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Tesla Completes V3 Supercharger Factory In Shanghai

Tesla’s new V3 Supercharger factory in Shanghai is now operational.

Tesla has reportedly completed a small factory in Shanghai that will manufacture 10,000 advanced V3 Superchargers per year. Our own Kyle Field got a chance to try one out a while ago and reports it can deliver up to 250 kW of power — enough to add 178 miles of range in just 15 minutes.

Changes are afoot in the world of vehicle charging. Elon Musk has hinted the company’s Supercharger network may soon become available to non-Tesla drivers. That move could be dependent on whether the US Congress is able to actually pass President Biden’s infrastructure bill, which includes significant funding to expand EV charging infrastructure. Tesla would be crazy not to glom on to some of that money, assuming it actually becomes available.

But Tesla is not slowing down its plans to expand the Supercharger network either way. Now that the new Shanghai factory is operational, that expansion is poised to move forward faster than ever. And if non-Tesla drivers are able to take advantage of the network, Tesla will need to add even more Superchargers so Tesla owners aren’t crowded out.

The Supercharger factory itself is quite small by Tesla standards — just 54,000 square feet. By comparison, its Kato Road facility in California, where an assembly line for the new 4680 battery cells is being developed, occupies 180,000 square feet.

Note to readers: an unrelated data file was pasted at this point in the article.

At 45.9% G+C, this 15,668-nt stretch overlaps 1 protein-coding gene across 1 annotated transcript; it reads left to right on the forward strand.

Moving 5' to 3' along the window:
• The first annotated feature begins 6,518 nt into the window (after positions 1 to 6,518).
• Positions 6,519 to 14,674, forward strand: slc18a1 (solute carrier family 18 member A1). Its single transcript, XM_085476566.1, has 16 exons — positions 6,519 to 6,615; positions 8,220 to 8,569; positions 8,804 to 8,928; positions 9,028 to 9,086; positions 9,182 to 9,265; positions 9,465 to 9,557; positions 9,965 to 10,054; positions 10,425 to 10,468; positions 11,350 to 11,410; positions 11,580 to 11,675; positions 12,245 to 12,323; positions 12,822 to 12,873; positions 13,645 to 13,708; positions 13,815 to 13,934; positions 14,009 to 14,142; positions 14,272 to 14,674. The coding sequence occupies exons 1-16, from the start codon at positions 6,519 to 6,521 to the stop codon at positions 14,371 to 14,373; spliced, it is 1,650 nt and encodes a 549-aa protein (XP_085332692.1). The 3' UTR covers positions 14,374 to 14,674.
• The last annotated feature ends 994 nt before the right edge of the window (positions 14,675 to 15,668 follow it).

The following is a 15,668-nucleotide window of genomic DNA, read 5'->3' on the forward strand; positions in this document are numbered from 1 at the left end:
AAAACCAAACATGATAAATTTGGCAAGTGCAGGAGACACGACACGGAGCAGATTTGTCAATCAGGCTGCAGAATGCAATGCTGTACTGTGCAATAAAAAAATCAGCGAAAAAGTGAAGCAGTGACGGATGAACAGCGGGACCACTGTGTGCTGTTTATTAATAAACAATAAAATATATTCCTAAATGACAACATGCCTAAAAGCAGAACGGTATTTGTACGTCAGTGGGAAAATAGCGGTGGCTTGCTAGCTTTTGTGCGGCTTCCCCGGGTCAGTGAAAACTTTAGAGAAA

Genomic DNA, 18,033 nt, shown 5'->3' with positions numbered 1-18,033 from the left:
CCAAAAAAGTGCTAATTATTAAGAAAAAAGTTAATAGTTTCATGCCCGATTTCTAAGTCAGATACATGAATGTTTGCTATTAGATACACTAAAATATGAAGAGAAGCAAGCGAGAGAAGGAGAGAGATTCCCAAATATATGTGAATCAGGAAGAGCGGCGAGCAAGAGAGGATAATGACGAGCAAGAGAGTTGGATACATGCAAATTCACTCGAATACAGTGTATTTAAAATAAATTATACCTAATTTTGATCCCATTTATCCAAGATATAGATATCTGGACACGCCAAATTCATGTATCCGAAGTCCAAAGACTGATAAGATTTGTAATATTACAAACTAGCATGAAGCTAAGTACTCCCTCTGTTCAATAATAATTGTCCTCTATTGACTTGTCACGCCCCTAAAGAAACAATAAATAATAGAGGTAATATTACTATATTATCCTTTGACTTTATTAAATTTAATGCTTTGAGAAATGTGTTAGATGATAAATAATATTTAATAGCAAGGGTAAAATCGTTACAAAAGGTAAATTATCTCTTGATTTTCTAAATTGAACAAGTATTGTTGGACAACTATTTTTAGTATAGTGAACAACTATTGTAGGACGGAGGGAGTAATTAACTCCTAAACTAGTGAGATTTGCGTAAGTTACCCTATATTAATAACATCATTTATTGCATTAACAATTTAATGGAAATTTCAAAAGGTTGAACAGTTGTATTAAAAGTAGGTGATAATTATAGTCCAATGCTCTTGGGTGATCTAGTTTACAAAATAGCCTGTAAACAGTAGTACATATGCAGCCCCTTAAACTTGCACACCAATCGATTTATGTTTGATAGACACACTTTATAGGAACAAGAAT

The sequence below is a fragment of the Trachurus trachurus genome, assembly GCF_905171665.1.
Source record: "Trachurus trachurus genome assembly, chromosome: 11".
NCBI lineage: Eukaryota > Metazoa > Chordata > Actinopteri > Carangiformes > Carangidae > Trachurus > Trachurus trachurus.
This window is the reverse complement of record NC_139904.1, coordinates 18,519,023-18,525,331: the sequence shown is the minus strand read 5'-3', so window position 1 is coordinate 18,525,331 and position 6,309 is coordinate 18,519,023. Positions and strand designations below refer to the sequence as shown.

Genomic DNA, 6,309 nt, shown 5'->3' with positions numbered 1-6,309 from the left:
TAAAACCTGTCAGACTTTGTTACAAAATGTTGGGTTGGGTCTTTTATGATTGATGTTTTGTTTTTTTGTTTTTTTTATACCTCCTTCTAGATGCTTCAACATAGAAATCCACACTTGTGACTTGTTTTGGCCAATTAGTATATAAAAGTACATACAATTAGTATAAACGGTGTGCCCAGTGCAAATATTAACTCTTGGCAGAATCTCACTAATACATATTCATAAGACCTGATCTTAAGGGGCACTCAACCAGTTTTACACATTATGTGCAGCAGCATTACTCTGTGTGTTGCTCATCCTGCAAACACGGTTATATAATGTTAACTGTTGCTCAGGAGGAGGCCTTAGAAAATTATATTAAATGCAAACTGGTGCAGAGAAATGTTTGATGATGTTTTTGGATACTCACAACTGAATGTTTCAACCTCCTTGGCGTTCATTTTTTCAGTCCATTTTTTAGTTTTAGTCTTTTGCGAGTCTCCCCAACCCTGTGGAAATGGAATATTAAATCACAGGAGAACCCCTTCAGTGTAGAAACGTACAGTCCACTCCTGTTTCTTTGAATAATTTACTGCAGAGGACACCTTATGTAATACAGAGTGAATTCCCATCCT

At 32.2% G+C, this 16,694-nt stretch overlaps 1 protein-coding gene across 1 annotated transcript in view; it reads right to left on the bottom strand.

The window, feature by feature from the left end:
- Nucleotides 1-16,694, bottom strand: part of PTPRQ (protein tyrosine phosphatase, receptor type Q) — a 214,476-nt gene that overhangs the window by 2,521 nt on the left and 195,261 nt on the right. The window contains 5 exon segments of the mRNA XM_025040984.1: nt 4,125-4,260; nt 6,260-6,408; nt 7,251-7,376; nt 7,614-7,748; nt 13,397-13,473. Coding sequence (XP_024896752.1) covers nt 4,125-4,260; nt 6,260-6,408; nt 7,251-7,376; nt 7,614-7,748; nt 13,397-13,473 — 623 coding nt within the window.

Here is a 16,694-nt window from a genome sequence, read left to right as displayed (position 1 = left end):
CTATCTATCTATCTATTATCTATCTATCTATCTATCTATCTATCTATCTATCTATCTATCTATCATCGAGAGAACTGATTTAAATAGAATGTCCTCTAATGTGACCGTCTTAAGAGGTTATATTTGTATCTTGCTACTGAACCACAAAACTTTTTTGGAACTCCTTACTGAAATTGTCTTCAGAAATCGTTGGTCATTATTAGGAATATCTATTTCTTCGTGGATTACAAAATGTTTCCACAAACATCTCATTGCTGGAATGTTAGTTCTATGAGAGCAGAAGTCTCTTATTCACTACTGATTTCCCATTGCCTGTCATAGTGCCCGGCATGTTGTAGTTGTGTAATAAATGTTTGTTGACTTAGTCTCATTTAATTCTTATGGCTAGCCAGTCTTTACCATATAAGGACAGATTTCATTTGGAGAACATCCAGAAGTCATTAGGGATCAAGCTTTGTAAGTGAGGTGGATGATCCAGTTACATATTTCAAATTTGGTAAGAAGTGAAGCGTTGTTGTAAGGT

Are Other V3 Factories Planned?

The V3 factory in Shanghai is adjacent to the Gigafactory that builds Model 3 and Model Y cars for the Chinese market. Is Tesla contemplating similar factories at its new locations in Grünheide, Germany, and Austin, Texas? We don’t know and Tesla won’t tell us, because it has dismantled its media relations office and doesn’t talk to the press. But it certainly could do so, just as it is planning to add a battery manufacturing facility to its German factory.

Let’s assume for a minute that Tesla had three V3 factories churning out 10,000 advanced Superchargers every year. That would give it the ability to dominate the EV charging market worldwide in a few years. Musk says the Supercharger network is not intended to be a major profit center, but it could certainly pay for itself quite easily. It will be interesting to see what Tesla’s future plans for EV charging are.

 
 
 
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Steve writes about the interface between technology and sustainability from his home in Florida or anywhere else The Force may lead him. 3000 years ago, Socrates said, "The secret to change is to focus all of your energy not on fighting the old but on building the new." Perhaps it's time we listened?

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